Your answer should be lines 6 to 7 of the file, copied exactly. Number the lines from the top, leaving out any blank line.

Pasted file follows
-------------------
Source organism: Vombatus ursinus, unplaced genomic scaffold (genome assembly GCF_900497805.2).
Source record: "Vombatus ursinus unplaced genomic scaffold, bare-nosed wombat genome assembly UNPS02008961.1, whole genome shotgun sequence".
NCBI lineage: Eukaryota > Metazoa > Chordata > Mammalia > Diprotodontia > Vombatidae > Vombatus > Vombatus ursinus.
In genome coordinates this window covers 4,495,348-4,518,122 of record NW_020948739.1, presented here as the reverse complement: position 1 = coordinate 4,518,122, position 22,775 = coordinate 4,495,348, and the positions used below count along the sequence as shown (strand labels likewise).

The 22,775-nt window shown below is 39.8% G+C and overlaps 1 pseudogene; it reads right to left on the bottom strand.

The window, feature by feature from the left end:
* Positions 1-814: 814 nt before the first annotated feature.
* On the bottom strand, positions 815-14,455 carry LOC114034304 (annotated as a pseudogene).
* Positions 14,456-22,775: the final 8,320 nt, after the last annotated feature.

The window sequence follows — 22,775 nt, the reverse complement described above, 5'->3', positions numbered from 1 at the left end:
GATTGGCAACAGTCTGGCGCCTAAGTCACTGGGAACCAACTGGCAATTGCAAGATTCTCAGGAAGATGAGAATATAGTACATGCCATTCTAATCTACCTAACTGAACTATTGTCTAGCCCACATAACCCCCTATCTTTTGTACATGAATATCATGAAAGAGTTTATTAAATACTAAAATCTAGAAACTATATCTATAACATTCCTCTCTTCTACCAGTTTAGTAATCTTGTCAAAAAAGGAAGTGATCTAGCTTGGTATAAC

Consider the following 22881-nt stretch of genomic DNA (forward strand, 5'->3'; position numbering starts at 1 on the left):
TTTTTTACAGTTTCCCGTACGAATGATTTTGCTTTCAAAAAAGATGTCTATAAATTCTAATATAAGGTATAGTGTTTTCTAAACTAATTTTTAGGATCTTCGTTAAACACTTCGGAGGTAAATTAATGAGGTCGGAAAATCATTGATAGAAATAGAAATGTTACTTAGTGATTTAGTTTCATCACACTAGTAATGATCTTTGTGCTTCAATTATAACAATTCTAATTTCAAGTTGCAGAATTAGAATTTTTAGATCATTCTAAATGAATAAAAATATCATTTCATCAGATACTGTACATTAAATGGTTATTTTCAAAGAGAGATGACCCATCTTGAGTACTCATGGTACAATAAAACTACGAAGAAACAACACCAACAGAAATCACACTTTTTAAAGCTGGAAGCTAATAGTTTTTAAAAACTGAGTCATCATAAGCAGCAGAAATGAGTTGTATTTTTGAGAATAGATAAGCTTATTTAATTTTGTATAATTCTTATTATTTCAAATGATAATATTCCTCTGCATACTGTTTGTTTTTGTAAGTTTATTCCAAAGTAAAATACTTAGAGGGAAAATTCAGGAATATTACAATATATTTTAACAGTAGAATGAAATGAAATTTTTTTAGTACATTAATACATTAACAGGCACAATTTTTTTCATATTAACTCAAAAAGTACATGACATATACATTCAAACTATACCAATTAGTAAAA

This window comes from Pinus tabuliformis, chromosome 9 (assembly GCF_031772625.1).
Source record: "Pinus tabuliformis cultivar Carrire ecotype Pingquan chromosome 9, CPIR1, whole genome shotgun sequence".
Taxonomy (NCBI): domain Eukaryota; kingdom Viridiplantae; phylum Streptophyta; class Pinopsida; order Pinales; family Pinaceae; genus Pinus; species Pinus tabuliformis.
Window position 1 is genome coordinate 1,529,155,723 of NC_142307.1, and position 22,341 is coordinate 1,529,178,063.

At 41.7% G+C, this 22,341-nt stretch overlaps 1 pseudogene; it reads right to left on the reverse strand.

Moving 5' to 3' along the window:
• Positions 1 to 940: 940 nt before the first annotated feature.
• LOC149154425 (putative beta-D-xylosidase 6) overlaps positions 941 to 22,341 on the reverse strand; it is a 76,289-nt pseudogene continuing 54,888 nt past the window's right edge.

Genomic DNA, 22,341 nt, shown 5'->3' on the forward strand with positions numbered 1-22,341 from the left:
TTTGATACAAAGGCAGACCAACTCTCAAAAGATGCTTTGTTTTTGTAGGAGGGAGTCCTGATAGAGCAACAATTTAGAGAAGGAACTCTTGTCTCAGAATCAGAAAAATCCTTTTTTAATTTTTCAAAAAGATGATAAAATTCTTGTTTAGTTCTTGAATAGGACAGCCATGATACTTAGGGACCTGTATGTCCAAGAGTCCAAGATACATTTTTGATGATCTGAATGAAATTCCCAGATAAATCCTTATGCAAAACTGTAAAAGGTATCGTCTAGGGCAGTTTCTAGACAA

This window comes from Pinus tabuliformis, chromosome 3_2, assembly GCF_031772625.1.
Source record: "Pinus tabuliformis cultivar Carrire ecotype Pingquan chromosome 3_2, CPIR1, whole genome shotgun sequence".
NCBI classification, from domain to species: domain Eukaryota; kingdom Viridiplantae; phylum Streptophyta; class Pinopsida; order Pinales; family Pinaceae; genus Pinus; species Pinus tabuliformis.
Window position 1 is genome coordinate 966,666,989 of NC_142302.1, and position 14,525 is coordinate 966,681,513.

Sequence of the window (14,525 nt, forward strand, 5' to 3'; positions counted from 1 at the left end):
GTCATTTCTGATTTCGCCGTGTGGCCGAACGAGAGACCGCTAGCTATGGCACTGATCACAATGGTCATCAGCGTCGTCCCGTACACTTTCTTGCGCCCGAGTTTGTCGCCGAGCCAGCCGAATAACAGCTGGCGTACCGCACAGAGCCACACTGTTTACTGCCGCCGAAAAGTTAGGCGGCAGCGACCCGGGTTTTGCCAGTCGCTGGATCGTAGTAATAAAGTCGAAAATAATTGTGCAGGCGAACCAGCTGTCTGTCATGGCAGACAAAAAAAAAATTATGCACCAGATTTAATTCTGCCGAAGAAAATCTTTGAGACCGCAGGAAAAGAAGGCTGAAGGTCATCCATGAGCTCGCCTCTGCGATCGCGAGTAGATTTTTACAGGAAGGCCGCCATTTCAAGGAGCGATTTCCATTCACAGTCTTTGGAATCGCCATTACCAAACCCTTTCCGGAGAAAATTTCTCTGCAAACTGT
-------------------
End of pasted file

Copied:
The window, feature by feature from the left end:
* Positions 1-814: 814 nt before the first annotated feature.